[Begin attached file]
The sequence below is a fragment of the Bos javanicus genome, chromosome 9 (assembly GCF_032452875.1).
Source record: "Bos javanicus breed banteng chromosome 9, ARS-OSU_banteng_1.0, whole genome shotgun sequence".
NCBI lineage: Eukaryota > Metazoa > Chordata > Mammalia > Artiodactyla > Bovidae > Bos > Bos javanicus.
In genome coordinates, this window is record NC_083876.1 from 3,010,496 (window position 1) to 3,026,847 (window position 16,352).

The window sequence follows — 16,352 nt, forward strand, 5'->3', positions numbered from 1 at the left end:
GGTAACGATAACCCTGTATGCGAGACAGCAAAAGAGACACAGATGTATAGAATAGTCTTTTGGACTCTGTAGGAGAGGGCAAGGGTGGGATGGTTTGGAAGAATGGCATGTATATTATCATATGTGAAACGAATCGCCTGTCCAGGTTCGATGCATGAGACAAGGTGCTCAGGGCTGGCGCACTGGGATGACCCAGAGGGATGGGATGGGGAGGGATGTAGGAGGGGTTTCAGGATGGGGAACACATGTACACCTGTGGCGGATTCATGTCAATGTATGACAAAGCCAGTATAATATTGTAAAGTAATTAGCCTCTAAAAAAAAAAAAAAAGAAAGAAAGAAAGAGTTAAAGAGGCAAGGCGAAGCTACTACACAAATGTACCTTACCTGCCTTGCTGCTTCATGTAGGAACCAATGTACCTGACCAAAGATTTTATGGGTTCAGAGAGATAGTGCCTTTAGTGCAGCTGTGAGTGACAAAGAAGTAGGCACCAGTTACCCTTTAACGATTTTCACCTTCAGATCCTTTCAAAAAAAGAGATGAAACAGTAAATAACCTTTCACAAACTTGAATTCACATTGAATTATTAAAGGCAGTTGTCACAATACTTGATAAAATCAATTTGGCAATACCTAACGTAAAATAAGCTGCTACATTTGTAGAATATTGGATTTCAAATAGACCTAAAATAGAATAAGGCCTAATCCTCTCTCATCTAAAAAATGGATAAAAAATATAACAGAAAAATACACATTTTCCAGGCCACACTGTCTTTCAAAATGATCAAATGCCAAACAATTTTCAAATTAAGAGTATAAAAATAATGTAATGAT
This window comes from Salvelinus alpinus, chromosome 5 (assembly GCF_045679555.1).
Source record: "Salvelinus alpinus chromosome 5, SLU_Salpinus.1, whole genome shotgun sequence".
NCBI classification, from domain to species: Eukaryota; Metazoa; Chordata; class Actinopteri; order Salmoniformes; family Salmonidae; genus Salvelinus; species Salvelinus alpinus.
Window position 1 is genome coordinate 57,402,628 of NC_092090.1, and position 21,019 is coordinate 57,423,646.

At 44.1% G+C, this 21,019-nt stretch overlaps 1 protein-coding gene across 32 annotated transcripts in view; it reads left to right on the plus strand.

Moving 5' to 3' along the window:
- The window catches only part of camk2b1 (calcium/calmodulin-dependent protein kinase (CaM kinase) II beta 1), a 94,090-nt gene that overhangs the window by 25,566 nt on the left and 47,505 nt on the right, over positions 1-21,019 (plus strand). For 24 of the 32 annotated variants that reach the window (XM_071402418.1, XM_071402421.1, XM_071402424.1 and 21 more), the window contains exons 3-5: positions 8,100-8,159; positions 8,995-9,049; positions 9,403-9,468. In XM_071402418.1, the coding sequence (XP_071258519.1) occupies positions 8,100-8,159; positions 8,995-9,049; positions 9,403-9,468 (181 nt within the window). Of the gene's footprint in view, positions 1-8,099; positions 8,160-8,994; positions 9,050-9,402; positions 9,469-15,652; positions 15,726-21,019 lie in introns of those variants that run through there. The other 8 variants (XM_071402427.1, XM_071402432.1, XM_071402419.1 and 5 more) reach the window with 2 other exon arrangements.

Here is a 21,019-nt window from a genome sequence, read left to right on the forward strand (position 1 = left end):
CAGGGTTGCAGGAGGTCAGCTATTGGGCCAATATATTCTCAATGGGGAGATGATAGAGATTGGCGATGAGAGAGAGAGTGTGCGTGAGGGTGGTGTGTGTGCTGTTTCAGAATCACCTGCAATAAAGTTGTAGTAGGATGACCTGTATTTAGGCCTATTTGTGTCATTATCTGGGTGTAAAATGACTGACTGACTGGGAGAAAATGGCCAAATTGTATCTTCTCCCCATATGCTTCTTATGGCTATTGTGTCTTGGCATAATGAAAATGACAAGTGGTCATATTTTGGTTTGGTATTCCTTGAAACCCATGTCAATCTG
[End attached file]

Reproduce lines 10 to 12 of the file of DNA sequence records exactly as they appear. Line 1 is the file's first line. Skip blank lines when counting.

Window position 1 is genome coordinate 57,402,628 of NC_092090.1, and position 21,019 is coordinate 57,423,646.

At 44.1% G+C, this 21,019-nt stretch overlaps 1 protein-coding gene across 32 annotated transcripts in view; it reads left to right on the plus strand.

Moving 5' to 3' along the window: